Observation #1: There is a prevailing undercurrent that things should be laid out and made easy for the referees. Several people were heard to say things like, "They should..." or, "There should be..." (with the rest of the sentence containing the suggestion of what someone else should be doing to make the referees' lives easier). Good suggestions to be sure, but hardly anyone started a sentence with, "We should..." or preferably even, "I should..." I'll be the first to acknowledge that refereeing is a difficult and often thankless job, but did we lose our sense of responsibility somewhere along the way?
Observation #2: Many in the room struggled to catch the nuances of the Laws, especially with regard to things that rarely if ever happen in the match. Some of the more obscure questions on the written exam were dismissed as nonsensical and not important enough to worry about. No doubt most referees may never have to deal with a crazy spectator who comes onto the field to prevent the scoring of a goal, but wouldn't it be nice to know you can when and if it happens? Anybody can handle the common stuff. Better referees are going to prepare for the unusual events which inevitably occur when least expected.
Observation #3: There is a lot of pride in that room. When asked if they wanted to downgrade their fellow officials who did not attend the clinic, the overwhelming sentiment was yes. Being a State Referee requires annual assessments, fitness training, clinic attendance and even a financial commitment that is significantly more than the rest of the population. These people generally have the soccer culture firmly embedded in their souls. They want to keep the standards high. We should be happy to have them representing our state.
So for those who follow grid iron football, and especially those who follow the AFC East, we were treated to a very interesting incident in the contest between the NY Jets and Miami Dolphins. The incident was reported by several outlets (ESPN here) and details NY Jets strength and conditioning coach Sal Alosi intentionally tripping Miami cornerback Nolan Carroll during punt coverage as he ran out of bounds. Carroll required some brief medical attention after the incident.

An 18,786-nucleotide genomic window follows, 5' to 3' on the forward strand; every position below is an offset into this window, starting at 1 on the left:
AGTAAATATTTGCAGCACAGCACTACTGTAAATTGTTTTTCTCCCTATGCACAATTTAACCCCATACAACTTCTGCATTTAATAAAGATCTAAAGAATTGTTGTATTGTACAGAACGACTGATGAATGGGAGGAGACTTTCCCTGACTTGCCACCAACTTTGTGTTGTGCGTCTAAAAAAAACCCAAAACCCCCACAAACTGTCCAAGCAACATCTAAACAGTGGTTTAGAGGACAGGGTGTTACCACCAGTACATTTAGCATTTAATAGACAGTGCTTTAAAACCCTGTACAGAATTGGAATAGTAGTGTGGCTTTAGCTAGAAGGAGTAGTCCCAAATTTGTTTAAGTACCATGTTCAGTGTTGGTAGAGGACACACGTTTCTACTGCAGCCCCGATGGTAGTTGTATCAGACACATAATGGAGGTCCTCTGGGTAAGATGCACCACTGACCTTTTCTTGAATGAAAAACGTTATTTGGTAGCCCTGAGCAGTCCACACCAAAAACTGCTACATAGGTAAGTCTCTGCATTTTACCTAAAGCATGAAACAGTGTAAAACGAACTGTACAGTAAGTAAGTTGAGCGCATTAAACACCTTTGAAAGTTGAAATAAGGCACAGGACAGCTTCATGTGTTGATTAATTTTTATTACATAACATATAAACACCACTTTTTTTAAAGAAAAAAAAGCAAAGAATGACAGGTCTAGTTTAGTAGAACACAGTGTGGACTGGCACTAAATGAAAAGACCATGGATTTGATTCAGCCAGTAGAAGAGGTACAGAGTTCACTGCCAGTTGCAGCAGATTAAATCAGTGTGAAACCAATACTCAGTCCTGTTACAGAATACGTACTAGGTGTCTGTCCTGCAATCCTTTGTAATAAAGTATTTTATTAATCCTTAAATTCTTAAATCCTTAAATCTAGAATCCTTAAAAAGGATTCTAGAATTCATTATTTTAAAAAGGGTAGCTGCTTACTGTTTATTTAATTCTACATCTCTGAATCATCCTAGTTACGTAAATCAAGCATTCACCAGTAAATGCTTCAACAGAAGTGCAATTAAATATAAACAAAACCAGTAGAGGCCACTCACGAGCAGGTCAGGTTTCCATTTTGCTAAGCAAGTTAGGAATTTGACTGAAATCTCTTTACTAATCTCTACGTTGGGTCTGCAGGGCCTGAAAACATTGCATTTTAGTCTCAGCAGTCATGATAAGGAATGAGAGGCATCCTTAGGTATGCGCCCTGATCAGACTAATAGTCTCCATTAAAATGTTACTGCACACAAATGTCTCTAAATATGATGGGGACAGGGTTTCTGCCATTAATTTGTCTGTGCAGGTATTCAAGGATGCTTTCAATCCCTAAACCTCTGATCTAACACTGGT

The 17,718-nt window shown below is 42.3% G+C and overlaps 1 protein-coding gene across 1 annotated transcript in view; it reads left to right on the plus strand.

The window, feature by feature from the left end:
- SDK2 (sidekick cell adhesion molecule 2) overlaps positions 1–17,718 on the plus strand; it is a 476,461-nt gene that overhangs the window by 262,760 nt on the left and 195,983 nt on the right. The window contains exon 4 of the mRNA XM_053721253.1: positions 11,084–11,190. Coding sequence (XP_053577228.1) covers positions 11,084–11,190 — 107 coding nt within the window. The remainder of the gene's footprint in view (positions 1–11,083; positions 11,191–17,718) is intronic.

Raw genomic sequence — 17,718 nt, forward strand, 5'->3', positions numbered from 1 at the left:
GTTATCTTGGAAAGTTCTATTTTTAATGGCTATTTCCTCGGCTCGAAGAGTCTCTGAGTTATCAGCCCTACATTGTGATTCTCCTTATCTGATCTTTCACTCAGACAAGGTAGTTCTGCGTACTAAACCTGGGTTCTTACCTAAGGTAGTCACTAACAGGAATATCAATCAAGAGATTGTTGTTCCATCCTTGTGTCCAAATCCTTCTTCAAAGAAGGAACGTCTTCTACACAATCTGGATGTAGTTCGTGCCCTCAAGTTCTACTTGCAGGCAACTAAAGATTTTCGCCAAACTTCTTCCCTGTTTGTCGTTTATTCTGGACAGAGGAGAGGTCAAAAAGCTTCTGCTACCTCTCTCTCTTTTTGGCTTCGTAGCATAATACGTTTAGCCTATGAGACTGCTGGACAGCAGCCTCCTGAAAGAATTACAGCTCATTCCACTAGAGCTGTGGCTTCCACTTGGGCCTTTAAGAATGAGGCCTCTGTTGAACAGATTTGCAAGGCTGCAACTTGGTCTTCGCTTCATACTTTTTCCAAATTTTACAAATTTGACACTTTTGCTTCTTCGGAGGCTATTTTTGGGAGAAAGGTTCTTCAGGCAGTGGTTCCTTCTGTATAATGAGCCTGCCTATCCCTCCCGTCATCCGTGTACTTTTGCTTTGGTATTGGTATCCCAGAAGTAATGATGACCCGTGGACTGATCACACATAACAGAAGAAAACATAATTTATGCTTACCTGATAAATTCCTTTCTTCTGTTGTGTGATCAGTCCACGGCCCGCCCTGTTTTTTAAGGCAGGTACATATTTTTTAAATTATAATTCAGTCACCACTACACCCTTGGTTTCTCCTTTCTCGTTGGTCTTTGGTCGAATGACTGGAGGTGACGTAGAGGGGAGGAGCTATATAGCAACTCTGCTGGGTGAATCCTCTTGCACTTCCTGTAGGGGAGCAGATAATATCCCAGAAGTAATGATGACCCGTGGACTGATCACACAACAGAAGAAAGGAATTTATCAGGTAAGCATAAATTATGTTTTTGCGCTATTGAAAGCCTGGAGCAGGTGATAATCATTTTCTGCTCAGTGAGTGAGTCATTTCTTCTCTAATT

Now, regarding this incident (and I am not going to hide my feelings here), this coward was suspended for the remainder of the season, and fined $25,000 (source). [Please take note that the fine for this coach for this single incident was more than the fine of both Spain and the Netherlands combined for their entire teams during the World Cup final.] While this is a good start, Alosi should also lose his job for doing something so monumentally stupid that place a player in genuine jeopardy.
He of course was remorseful for his actions, and I believe that was genuine, however for me there is only so much afterthought that can be given credit for an absolute lack of forethought.
With that as a stage, what happens if this occurs at a soccer match? What is the decision here?
Keep in mind the incident occurred OUTSIDE THE FIELD, AND AWAY FROM PLAY, or should that even matter?
For the moment let's assume that a brawl did not break out as a result of the incident (as some Miami players would have liked), and the referee did see the incident (as opposed to what happened in this game), and a player simply ran out of bounds as part of play and was tripped by a coach standing out of bounds.
For this answer I am using the 2010/2011 LOTG found here, and 2009/2010 Advice found here.
First, is there anything wrong with the player leaving the field? After all the player "left the field" without permission of the referee, is that a caution as required by Law 12 (p.26 LOTG)?
In this case, no. See section 3.9 of the Advice which states that this conduct is acceptable, if during the normal course of play and not for a tactical advantage. Note, there are exceptions for other situations as discussed in the LOTG and Advice.
So it would seem the player was playing, even if off the field, and the coach was off the field ... it is a foul?
In other words, should we start with a free kick for a foul?
Here too the answer is a clear no, as the opposing coach (who tripped the player) is not an "opponent" as required to be a foul for law 12. From p. 25 of the LOTG a foul would lie if one "kicks or attempts to trip an opponent." Please note, "an opponent" is interpreted to be "an opponent player", while I can make an argument that this coach is "an opponent", and the laws are NOT clear in making the distinction between an opponent (such as a coach) or an opponent player, just roll with me here and know I mean a player.
Can we even stop the game then? After all we have an incident outside the field by people other than players. Where do we have the authority to do this, and should we?
A clear yes is the case here as from Law 5 p.16 the referee may:
"stops, suspends or abandons the match because of outside interference of any kind."
So we are allowed to do this, but should we?
My answer here is YOU BETTER. If you see it, and it was intentional act by a coach, substitute, whatever ... deal with it right then. Otherwise, the players will. Now the physics of the situation can change greatly based on venue, level and so on. My though here is to stop the game and deal with it, or have those tasked to deal with it (e.g. local staff) deal with it.
Is there a misconduct for the coach?
You betcha. That coach should be "expelled" (note I did not say, "get sent off"), and not return. The LOTG do not have allowances for "send off" a coach per se. That misconduct is reserved for players. See Law 5 p.16 for the distinction.
What is the coach "expelled" for?
Directly from LOTG, Law 5 p.16: "takes action against team officials who fail to conduct themselves in a responsible manner and may, at his discretion, expel them from the field of play and its immediate surrounds."